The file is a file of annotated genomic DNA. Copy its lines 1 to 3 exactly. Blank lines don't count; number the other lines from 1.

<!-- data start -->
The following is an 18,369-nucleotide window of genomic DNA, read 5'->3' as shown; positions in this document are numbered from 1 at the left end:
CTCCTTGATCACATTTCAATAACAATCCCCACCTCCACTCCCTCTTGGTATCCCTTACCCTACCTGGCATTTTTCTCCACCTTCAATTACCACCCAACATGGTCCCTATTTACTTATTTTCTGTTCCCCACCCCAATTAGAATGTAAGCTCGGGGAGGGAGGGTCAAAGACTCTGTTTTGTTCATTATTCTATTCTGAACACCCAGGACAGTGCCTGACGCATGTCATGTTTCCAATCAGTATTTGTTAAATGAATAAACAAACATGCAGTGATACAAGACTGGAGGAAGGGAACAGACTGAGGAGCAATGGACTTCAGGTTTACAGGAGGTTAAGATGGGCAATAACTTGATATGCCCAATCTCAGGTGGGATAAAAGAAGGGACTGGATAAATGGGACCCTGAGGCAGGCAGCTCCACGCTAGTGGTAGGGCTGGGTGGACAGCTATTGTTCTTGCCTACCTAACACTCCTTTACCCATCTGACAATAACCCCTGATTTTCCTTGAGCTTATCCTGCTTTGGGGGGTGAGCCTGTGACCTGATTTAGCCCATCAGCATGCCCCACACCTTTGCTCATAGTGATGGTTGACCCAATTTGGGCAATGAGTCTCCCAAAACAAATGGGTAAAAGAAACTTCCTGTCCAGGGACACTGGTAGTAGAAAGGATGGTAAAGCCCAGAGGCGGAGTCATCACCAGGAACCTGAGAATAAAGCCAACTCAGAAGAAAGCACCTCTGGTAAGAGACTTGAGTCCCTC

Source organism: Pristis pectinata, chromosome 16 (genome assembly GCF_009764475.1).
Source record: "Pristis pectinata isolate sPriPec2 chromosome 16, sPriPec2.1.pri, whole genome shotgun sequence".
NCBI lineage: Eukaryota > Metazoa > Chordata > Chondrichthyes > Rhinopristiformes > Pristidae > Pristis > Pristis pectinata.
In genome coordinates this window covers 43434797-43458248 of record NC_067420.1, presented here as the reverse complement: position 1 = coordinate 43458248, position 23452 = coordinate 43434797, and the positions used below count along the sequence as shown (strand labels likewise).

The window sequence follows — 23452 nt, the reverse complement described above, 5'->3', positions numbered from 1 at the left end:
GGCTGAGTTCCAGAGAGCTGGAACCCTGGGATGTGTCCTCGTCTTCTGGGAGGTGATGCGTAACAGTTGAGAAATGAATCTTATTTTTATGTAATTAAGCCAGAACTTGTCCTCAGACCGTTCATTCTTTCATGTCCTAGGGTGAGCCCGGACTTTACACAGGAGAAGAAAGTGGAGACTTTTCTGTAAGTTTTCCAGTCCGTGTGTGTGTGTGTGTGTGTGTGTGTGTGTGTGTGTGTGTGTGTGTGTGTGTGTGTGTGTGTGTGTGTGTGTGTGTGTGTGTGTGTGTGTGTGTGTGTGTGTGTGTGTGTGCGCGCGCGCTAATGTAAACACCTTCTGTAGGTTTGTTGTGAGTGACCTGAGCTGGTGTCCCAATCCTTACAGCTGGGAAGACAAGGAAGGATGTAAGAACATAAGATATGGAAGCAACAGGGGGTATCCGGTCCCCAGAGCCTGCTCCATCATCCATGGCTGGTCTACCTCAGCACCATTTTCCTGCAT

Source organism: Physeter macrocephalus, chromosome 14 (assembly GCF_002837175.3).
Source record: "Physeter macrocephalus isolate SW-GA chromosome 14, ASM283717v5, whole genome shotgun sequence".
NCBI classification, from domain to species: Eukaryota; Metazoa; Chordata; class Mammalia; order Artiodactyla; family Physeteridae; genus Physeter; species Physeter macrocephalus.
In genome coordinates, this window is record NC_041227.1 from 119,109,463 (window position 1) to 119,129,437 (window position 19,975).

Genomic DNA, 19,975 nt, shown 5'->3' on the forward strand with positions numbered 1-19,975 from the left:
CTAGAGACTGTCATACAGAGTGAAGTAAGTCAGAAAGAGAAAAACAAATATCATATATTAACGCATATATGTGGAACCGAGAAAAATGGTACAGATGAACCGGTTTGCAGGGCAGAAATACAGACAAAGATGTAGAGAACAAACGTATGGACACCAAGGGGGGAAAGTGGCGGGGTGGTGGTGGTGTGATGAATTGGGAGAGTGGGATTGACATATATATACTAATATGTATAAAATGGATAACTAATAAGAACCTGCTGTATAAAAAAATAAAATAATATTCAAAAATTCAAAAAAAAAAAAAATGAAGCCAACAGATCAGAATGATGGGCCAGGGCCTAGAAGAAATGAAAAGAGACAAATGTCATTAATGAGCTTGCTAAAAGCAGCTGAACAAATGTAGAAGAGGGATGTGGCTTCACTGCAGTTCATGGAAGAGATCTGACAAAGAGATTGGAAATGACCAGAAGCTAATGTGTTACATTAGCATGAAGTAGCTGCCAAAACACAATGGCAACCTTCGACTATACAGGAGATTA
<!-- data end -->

The following is an 18,369-nucleotide window of genomic DNA, read 5'->3' as shown; positions in this document are numbered from 1 at the left end:
CTCCTTGATCACATTTCAATAACAATCCCCACCTCCACTCCCTCTTGGTATCCCTTACCCTACCTGGCATTTTTCTCCACCTTCAATTACCACCCAACATGGTCCCTATTTACTTATTTTCTGTTCCCCACCCCAATTAGAATGTAAGCTCGGGGAGGGAGGGTCAAAGACTCTGTTTTGTTCATTATTCTATTCTGAACACCCAGGACAGTGCCTGACGCATGTCATGTTTCCAATCAGTATTTGTTAAATGAATAAACAAACATGCAGTGATACAAGACTGGAGGAAGGGAACAGACTGAGGAGCAATGGACTTCAGGTTTACAGGAGGTTAAGATGGGCAATAACTTGATATGCCCAATCTCAGGTGGGATAAAAGAAGGGACTGGATAAATGGGACCCTGAGGCAGGCAGCTCCACGCTAGTGGTAGGGCTGGGTGGACAGCTATTGTTCTTGCCTACCTAACACTCCTTTACCCATCTGACAATAACCCCTGATTTTCCTTGAGCTTATCCTGCTTTGGGGGGTGAGCCTGTGACCTGATTTAGCCCATCAGCATGCCCCACACCTTTGCTCATAGTGATGGTTGACCCAATTTGGGCAATGAGTCTCCCAAAACAAATGGGTAAAAGAAACTTCCTGTCCAGGGACACTGGTAGTAGAAAGGATGGTAAAGCCCAGAGGCGGAGTCATCACCAGGAACCTGAGAATAAAGCCAACTCAGAAGAAAGCACCTCTGGTAAGAGACTTGAGTCCCTC

Source organism: Pristis pectinata, chromosome 16 (genome assembly GCF_009764475.1).